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Getting the R&D and market perspective on a company: How venture investors use Mergeflow

When we talk with venture investors, they often ask us if solutions like CB Insights, Pitchbook or Tracxn are our competitors. They are not. Rather, Mergeflow and these other solutions complement each other. In this article, I’ll explain how this works.

Just for context, our venture customers are typically “deep tech investors”. These are investors who focus on companies in technology-intensive areas like materials science, energy, electronics, robotics, computing, or life sciences.

The software stack that our venture customers use

The software stack of most of our venture customers includes the following components (in addition to email, productivity tools, etc.):


Mergeflow provides the science, technology, and market perspective on a company and its technology more broadly.

Venture capital, private equity, and M&A databases

Such databases include solutions like Pitchbook, CB Insights, or Tracxn. Our venture customers use these databases to get the transactional perspective on a company. This includes more detailed information on a company’s funding rounds, revenue, or number of employees, for example.

Deal flow management systems

Finally, for collecting and tracking insights that pertain to a particular company or deal, our customers use dedicated deal flow management software like Dealroom, or solutions like Attio, Pipedrive, Salesforce, or Notion.

Getting the “company perspective” and the “technology perspective”

Most of our venture investors don’t use Mergeflow to find investable deals. Rather, they want to get the science, technology, and market perspective on a pitch deck they have on their desk.

They use Mergeflow to speed up this otherwise very slow and labor-intensive process, and to discover and explore insights that they might not have found otherwise. Such insights could be a relevant technology they hadn’t considered before, for example.

Related article: What’s the ROI of Mergeflow?

There are two components to this perspective: the company perspective and the technology perspective. For example, if you were to look at collaborative robots company Rapid Robotics, the company perspective would be on anything explicitly related to Rapid Robotics itself, and the technology perspective would look at collaborative robotics more general.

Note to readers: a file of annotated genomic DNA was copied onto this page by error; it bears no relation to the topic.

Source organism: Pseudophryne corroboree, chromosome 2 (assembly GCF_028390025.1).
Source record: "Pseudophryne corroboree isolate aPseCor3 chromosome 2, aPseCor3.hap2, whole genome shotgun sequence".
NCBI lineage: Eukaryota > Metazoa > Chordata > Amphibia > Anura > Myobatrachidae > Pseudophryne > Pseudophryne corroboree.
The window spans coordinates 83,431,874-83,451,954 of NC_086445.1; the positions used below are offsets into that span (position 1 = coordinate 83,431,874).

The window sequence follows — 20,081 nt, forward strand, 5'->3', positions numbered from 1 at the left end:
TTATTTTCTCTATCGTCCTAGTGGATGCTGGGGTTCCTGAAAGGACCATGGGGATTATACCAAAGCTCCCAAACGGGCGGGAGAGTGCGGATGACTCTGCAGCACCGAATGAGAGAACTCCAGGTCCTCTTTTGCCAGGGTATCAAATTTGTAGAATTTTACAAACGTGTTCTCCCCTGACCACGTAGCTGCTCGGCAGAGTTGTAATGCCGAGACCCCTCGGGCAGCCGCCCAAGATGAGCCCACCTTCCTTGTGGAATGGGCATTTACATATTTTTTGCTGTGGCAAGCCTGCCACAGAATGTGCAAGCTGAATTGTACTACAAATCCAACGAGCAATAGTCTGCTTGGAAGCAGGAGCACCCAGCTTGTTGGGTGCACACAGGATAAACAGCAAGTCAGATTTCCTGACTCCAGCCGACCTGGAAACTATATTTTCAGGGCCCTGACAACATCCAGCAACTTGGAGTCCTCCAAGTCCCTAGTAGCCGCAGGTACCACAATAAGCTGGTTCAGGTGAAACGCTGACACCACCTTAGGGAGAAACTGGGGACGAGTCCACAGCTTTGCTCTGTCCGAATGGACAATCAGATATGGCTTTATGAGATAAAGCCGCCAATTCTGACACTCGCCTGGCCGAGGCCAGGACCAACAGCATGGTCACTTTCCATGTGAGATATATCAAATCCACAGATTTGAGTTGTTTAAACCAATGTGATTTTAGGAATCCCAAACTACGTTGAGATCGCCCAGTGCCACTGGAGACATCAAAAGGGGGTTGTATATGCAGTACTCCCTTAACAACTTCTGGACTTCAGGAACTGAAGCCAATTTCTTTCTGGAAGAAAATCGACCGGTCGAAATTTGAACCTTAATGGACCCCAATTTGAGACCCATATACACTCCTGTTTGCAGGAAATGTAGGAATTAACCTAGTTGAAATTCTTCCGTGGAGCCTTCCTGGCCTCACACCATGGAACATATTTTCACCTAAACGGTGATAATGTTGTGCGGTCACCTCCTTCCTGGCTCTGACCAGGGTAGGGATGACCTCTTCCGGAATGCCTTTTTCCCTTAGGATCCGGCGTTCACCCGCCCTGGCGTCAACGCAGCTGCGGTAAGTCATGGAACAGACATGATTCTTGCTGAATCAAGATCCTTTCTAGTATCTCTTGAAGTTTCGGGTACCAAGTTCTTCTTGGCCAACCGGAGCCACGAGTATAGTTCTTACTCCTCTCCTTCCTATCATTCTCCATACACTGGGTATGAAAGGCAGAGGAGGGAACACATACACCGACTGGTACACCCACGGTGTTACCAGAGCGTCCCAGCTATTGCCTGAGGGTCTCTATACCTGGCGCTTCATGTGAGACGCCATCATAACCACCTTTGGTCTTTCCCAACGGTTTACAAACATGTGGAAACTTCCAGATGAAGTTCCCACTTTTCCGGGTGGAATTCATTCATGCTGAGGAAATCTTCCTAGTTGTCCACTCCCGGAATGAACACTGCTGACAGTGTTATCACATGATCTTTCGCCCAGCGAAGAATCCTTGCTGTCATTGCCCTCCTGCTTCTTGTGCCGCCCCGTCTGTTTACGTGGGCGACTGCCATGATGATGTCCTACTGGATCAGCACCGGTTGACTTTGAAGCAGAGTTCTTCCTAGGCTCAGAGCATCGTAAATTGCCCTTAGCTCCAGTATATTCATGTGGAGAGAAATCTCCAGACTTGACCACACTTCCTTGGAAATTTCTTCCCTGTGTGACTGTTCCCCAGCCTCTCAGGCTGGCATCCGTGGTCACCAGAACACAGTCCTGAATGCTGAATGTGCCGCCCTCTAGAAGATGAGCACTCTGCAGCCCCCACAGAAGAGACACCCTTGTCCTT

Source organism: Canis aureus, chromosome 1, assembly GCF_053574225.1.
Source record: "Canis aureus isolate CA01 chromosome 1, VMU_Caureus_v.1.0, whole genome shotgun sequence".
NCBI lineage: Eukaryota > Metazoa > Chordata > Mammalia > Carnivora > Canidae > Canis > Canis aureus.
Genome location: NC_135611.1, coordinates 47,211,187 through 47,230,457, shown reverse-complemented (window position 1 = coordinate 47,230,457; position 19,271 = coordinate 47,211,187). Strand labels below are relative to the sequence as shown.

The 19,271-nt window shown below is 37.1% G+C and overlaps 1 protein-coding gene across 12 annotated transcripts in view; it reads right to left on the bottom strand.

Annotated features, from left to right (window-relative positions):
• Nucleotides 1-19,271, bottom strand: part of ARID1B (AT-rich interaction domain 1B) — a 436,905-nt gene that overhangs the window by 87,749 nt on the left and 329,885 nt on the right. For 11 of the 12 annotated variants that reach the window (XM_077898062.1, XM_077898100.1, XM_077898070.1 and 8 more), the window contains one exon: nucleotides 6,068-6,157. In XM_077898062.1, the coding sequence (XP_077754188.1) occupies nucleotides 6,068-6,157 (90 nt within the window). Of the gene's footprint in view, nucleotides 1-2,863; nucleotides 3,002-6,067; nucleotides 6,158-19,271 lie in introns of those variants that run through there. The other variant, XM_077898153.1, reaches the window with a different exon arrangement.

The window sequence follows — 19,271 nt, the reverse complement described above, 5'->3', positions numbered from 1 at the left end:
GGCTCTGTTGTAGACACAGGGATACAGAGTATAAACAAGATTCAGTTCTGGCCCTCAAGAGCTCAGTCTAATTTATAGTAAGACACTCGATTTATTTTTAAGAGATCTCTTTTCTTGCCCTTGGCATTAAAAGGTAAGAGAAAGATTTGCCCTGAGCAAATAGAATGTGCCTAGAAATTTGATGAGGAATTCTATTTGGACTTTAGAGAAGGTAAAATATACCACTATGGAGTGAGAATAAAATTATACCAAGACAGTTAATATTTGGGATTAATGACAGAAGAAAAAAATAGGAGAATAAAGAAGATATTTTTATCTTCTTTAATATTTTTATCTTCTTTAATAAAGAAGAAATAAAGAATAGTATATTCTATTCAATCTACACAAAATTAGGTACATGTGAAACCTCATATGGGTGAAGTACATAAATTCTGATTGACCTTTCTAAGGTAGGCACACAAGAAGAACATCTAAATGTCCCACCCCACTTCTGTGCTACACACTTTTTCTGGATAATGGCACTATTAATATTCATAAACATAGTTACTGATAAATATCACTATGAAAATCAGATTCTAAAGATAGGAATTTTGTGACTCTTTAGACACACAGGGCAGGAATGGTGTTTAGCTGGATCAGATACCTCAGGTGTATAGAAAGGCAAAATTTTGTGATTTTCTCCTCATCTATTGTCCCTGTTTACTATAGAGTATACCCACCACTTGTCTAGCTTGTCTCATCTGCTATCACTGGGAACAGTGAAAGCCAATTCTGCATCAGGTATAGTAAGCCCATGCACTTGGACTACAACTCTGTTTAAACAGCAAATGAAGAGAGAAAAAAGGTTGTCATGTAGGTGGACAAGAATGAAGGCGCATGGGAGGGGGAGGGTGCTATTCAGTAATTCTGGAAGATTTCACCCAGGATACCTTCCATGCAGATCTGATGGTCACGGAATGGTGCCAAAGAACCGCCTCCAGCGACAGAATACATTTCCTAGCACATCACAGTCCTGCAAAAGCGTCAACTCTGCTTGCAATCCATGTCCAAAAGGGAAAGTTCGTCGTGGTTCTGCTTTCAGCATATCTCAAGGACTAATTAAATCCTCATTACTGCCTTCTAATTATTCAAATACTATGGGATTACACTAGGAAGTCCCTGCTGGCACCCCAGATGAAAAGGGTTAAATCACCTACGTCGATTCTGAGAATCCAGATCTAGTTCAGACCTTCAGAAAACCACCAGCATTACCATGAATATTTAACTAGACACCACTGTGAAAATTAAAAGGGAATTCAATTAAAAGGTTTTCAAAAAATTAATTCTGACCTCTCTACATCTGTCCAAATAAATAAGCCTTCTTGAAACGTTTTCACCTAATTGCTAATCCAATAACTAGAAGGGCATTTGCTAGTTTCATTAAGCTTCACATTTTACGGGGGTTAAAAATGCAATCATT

The amount of information you get for the company perspective can vary considerably, from “nothing” to “a lot”. This depends on the stage of the company, among other factors.

But if you do get enough information back, it helps you tell whether a company is “real” or just hype. For example, when the news of Theranos‘ massive venture funding ($700Mio) first surfaced, Mergeflow showed the funding and many blog and news articles — but there were no science papers, clinical trials, or patents. That is highly unusual for a health tech company that raised $700Mio, to say the least.

Related article: Using data to estimate tech maturity

In practical terms, it’s probably easiest to look at both company and technology perspective in parallel. For example, if I were to look at Rapid Robotics, my screen would look like this (click on the screenshot to see it in full size):

One browser window has the company perspective, and the other one shows the technology perspective.

Specific questions we’ll address to get the R&D and market perspective

For both the company itself and its technology more broadly, we want to answer questions such as these:

  • Venture investments
    • Are there other venture-backed companies working on the same or similar technologies?
    • Who are the investors?
  • Markets
    • Which other companies operate in markets that are relevant to the company’s technology? These companies could be potential customers or competitors.
    • What markets are there for the company’s technology? We are mostly interested in small but fast-growing markets because such markets are often more suitable for launching a new product.
  • Patents
    • Does the company have patents?
    • Who are the inventors? These are probably good people to talk to about the company’s core technology.
  • General news and blogs
    • Are there new product announcements? Press releases or news about cooperations with other (typically larger) companies?
  • Science and technology
  • Key performance indicators or figures of merit
    • What are KPIs or figures of merit for the company’s technology? Knowing these KPIs will help us track progress in the future. And in the present, it helps us identify USPs of the company.
  • Other technologies that might be required
    • What other technologies are required for building the company’s technology? Having a better understanding of these other technologies helps us determine whether the company relies on external providers for certain elements or is self-contained.
  • Reasons why the technology might not work
    • What are potential science and technology roadblocks? We need to know these potential showstoppers so we can discuss with the company how they should best be addressed.

We want to be able to address these questions, at least in a first pass, within 20-30 minutes.

Importantly, the goal is not to replace, but to augment face-to-face communication with the team of a company.

Below, I’ll walk you through the process step-by-step. To illustrate, I’ll use examples from various companies and technology fields.